|One of the student actors is put through the car's windshield.|
That was cool.
Because while some might think such displays are too graphic, I think they can never be graphic enough.
When I was in high school, my mother was killed in a car that a 17-year-old boy had driven into the path of a semi-truck. Overnight, the “Hamburger Highway” films we had been giggling at in Driver’s Ed went from silly to unwatchable. But just for me, not for my classmates.
So as I stood next to hundreds of teenagers watching a staged DUI crash last week, many of them laughing as I once did at carnage we knew wasn’t real, I couldn’t help thinking that no amount of fake blood or fellow teenagers writhing in pretend pain could come close to having the impact needed.
Unless you’re in a crash yourself, or you visit an accident scene to find your mother’s shoe on the side of the road, I’m not sure what other visuals could bore the tunnels of pain necessary to keep anyone, let alone teenagers, from making stupid decisions behind the wheel.
Because only six months after seeing the twisted metal that crushed my mother’s legs, I too felt the rush of freedom and power that comes from driving as soon as I got my license. I had it maybe a month before I got pulled over. All it took was two friends in the car and the radio blasting for me to start acting stupid.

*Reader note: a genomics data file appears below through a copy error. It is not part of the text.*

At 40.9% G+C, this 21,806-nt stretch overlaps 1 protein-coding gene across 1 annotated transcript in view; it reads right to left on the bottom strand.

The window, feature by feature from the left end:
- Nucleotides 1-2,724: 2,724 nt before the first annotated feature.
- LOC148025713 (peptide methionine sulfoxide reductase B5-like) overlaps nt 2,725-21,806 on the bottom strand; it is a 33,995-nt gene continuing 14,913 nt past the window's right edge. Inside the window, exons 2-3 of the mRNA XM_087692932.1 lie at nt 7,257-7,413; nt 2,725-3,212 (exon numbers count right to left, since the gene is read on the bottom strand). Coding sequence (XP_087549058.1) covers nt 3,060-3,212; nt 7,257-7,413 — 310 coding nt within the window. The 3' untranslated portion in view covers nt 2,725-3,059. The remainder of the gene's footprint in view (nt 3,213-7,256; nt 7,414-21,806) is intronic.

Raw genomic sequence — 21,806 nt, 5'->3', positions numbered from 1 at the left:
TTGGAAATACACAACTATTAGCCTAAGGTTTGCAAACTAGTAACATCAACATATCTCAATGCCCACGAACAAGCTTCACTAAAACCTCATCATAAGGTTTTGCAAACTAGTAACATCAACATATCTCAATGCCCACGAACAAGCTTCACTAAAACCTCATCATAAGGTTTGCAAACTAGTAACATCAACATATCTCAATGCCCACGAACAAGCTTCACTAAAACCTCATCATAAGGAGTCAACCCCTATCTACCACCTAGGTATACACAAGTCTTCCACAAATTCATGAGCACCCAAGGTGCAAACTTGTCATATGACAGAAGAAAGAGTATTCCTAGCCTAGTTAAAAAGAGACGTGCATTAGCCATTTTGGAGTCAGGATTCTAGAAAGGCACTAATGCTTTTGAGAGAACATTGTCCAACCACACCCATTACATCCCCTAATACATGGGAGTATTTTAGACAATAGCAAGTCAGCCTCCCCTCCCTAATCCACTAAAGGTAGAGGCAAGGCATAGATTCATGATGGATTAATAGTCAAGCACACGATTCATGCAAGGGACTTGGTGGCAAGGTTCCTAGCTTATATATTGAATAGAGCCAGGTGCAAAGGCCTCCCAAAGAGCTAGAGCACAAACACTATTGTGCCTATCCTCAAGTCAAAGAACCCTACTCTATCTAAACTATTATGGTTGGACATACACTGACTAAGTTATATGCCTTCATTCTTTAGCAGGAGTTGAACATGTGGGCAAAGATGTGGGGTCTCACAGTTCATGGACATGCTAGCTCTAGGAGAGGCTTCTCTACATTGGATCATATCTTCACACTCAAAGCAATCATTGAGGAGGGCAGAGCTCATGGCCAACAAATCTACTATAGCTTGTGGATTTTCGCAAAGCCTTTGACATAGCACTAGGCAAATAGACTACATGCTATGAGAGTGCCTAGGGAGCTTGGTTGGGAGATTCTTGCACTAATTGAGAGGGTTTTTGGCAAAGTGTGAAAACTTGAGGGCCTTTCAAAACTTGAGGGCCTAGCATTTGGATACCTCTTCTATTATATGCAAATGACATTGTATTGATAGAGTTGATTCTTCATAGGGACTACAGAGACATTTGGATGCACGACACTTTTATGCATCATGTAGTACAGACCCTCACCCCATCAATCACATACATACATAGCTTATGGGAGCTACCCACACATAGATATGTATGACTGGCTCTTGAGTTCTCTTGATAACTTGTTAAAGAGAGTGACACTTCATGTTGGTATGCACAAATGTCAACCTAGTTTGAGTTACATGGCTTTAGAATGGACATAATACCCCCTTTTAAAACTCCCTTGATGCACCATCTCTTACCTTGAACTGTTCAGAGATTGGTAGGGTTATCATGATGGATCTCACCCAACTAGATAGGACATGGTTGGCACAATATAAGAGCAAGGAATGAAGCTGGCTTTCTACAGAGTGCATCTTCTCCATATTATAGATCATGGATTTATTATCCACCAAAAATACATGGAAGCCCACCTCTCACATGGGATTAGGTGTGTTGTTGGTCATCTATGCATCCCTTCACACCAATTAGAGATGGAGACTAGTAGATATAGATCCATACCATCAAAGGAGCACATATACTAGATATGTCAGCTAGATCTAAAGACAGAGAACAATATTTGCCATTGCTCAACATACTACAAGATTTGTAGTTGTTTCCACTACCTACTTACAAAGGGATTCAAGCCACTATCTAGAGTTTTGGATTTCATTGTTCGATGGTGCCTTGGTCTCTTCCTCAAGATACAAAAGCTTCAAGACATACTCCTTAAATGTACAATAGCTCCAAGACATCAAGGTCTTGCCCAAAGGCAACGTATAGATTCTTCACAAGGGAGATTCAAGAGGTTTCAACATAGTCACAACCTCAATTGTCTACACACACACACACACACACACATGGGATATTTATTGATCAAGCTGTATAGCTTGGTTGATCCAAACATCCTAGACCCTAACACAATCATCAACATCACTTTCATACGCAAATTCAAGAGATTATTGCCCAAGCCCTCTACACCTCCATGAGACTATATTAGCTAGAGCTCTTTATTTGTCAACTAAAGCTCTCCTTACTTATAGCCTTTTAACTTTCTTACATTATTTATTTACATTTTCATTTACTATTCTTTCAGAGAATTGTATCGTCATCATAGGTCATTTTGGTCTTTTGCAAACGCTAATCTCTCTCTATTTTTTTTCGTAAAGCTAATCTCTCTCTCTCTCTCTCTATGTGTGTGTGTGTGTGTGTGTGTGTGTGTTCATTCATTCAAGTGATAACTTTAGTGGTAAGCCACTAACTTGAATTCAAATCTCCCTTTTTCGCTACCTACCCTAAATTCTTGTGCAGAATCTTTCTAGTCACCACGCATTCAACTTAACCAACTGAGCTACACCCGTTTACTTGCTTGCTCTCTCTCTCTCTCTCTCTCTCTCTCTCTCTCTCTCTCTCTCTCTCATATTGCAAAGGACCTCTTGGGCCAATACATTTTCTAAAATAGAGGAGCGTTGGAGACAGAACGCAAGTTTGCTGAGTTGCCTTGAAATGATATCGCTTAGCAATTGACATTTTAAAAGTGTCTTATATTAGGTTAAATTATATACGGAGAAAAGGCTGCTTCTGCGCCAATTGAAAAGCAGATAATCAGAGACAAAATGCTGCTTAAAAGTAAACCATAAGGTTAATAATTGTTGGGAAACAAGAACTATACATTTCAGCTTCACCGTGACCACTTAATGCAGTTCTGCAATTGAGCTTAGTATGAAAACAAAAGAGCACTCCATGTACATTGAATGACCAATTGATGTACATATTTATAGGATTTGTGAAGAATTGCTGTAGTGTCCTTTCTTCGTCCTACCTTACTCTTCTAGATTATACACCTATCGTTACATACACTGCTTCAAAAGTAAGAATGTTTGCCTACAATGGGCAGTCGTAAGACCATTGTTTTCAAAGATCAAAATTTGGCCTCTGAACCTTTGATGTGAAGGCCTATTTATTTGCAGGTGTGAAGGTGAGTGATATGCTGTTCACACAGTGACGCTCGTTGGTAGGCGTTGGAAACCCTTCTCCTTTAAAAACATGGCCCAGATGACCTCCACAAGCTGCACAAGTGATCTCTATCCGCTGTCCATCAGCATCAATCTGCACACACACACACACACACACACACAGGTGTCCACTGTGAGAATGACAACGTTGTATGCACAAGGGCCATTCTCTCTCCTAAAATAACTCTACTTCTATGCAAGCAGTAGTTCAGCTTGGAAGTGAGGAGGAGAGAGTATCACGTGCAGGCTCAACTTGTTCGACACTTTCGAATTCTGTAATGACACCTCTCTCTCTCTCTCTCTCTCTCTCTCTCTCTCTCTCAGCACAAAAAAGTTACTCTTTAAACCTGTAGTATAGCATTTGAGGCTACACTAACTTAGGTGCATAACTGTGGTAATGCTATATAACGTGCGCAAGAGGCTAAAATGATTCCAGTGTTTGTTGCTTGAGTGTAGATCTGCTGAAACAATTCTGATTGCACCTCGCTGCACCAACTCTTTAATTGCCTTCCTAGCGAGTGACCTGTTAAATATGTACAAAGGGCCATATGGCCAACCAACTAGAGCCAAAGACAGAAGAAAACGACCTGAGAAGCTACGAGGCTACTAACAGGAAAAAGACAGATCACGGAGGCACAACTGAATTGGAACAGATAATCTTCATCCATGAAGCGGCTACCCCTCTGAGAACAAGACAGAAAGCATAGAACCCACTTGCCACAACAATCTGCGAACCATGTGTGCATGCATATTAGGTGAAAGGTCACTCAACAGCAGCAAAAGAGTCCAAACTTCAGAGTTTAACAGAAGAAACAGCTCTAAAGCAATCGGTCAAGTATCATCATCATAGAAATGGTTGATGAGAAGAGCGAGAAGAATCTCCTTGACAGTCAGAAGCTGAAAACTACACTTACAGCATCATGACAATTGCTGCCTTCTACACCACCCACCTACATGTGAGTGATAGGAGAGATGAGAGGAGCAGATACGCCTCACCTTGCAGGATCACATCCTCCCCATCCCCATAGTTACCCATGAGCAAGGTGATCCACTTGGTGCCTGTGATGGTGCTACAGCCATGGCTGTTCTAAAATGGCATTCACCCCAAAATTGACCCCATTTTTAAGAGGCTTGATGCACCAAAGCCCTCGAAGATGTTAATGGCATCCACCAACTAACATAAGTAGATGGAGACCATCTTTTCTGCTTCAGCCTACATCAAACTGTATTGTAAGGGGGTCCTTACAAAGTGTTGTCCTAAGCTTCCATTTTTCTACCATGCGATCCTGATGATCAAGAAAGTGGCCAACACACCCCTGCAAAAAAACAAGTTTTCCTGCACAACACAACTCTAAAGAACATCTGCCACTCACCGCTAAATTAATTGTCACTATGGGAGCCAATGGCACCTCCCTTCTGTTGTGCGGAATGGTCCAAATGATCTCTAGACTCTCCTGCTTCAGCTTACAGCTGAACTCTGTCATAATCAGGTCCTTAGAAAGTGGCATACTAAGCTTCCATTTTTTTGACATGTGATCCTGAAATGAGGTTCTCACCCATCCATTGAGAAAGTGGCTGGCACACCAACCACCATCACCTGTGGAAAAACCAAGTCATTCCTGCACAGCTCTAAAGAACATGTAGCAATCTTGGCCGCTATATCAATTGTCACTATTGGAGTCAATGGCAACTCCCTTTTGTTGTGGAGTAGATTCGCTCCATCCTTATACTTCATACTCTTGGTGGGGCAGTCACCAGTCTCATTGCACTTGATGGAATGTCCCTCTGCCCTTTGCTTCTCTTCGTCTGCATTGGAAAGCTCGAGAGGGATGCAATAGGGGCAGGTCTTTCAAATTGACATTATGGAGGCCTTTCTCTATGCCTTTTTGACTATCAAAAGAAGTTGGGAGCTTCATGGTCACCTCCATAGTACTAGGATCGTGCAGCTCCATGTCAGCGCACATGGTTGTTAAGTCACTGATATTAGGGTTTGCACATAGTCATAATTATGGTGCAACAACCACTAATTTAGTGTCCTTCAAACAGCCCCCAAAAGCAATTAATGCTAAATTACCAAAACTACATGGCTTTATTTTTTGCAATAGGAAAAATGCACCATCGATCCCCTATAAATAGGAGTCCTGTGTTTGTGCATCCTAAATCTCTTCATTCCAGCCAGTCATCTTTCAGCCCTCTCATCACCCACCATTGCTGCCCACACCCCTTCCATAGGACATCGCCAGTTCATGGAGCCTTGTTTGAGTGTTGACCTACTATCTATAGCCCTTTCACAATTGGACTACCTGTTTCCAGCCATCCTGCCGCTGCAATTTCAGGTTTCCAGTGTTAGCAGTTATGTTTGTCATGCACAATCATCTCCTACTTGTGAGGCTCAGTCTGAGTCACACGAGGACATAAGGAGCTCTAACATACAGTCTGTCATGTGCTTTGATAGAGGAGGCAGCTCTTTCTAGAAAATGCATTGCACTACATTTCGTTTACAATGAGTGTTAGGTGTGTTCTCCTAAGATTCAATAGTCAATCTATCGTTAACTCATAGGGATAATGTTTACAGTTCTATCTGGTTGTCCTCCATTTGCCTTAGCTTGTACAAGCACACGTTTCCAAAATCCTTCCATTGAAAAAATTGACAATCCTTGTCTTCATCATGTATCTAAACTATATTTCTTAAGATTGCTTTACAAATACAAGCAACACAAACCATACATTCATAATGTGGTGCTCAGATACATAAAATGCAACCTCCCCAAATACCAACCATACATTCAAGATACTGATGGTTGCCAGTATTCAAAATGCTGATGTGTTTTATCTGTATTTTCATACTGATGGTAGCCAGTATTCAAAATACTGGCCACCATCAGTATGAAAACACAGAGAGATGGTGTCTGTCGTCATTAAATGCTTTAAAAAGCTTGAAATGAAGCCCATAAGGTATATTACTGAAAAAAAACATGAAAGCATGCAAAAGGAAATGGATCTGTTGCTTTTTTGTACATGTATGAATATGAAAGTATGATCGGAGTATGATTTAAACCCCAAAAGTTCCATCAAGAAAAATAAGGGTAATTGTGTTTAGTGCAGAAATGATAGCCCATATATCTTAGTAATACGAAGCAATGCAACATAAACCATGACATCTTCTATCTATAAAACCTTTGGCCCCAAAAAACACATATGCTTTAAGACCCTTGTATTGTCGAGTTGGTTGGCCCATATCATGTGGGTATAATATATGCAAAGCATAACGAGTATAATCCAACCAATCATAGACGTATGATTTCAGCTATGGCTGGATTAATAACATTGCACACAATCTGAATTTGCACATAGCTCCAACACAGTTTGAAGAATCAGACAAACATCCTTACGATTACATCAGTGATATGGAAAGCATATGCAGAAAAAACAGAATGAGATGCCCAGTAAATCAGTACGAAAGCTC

But as futile as most attempts to make teenagers grasp the dangers of driving will be, I fully support all of them. Just please make them as shocking and painful as possible, because only those will have a real chance of making a difference.
Such as one aspect of the events staged at Ukiah High School I think might have the necessary impact. It won’t be the wounds oozing food coloring or the boy sprawled on the hood after crashing through the windshield. It won’t even be the boy who gets handcuffed by a California Highway Patrol officer because he was drunk while crashing into another carload of teens, killing two of them.
No, it will be the letters shared between some children and their parents after their deaths.
Twenty-four Ukiah High kids will have “died” after the fake crash when the Grim Reaper pulls them out of their classrooms and their lives for 24 hours. They will make their own tombstones and exchange good-bye letters with their parents.
And those letters might actually make a difference. If their parents can make them understand what a hole they will leave behind, how the adults will grieve for the years they expected to watch their children grow into adults themselves, that might be heartbreaking enough to make some of those children take the responsibility of driving a little more seriously.
And then if they look at all of the other faces in their car and imagine those children’s parents waiting for them to come home as well, maybe they’ll take it even more seriously.
So I say bring on the fake horror. If it saves just one person from the real horror of a fatal crash, it will be worth it.